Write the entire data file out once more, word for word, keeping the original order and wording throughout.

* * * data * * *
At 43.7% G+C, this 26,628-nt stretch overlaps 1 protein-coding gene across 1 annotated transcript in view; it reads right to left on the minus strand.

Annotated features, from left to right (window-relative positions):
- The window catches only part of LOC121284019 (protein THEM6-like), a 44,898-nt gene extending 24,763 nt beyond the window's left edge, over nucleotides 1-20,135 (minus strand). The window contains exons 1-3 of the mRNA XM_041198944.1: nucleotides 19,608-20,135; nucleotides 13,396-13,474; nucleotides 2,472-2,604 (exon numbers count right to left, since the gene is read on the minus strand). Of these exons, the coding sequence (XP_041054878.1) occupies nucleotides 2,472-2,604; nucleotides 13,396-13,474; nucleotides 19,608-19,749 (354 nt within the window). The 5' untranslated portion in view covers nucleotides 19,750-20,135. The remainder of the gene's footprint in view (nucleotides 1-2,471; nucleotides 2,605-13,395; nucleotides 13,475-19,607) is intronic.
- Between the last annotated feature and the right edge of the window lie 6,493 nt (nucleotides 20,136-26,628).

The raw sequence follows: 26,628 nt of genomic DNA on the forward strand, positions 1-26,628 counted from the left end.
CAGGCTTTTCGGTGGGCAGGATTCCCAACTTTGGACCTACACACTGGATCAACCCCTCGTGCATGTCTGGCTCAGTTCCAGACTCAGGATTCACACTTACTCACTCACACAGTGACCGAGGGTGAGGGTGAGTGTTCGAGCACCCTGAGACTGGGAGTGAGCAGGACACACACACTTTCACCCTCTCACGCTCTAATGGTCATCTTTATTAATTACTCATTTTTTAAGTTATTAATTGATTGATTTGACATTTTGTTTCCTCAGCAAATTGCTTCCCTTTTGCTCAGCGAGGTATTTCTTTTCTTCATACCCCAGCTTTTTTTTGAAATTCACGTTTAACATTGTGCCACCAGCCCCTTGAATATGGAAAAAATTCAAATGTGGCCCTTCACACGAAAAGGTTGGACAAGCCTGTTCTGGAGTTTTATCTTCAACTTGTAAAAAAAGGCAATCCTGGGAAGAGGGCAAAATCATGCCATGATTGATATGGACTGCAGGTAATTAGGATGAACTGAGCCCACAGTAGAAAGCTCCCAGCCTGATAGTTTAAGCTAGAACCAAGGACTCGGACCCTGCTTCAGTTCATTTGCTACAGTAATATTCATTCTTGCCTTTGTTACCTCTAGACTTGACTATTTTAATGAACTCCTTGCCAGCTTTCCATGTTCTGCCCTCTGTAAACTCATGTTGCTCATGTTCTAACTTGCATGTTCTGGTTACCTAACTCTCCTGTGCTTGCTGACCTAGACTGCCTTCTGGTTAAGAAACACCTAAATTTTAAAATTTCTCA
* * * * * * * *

At 43.7% G+C, this 26,628-nt stretch overlaps 1 protein-coding gene across 1 annotated transcript in view; it reads right to left on the minus strand.

Annotated features, from left to right (window-relative positions):
- The window catches only part of LOC121284019 (protein THEM6-like), a 44,898-nt gene extending 24,763 nt beyond the window's left edge, over nucleotides 1-20,135 (minus strand). The window contains exons 1-3 of the mRNA XM_041198944.1: nucleotides 19,608-20,135; nucleotides 13,396-13,474; nucleotides 2,472-2,604 (exon numbers count right to left, since the gene is read on the minus strand). Of these exons, the coding sequence (XP_041054878.1) occupies nucleotides 2,472-2,604; nucleotides 13,396-13,474; nucleotides 19,608-19,749 (354 nt within the window). The 5' untranslated portion in view covers nucleotides 19,750-20,135. The remainder of the gene's footprint in view (nucleotides 1-2,471; nucleotides 2,605-13,395; nucleotides 13,475-19,607) is intronic.
- Between the last annotated feature and the right edge of the window lie 6,493 nt (nucleotides 20,136-26,628).

The raw sequence follows: 26,628 nt of genomic DNA on the forward strand, positions 1-26,628 counted from the left end.
CAGGCTTTTCGGTGGGCAGGATTCCCAACTTTGGACCTACACACTGGATCAACCCCTCGTGCATGTCTGGCTCAGTTCCAGACTCAGGATTCACACTTACTCACTCACACAGTGACCGAGGGTGAGGGTGAGTGTTCGAGCACCCTGAGACTGGGAGTGAGCAGGACACACACACTTTCACCCTCTCACGCTCTAATGGTCATCTTTATTAATTACTCATTTTTTAAGTTATTAATTGATTGATTTGACATTTTGTTTCCTCAGCAAATTGCTTCCCTTTTGCTCAGCGAGGTATTTCTTTTCTTCATACCCCAGCTTTTTTTTGAAATTCACGTTTAACATTGTGCCACCAGCCCCTTGAATATGGAAAAAATTCAAATGTGGCCCTTCACACGAAAAGGTTGGACAAGCCTGTTCTGGAGTTTTATCTTCAACTTGTAAAAAAAGGCAATCCTGGGAAGAGGGCAAAATCATGCCATGATTGATATGGACTGCAGGTAATTAGGATGAACTGAGCCCACAGTAGAAAGCTCCCAGCCTGATAGTTTAAGCTAGAACCAAGGACTCGGACCCTGCTTCAGTTCATTTGCTACAGTAATATTCATTCTTGCCTTTGTTACCTCTAGACTTGACTATTTTAATGAACTCCTTGCCAGCTTTCCATGTTCTGCCCTCTGTAAACTCATGTTGCTCATGTTCTAACTTGCATGTTCTGGTTACCTAACTCTCCTGTGCTTGCTGACCTAGACTGCCTTCTGGTTAAGAAACACCTAAATTTTAAAATTTCTCA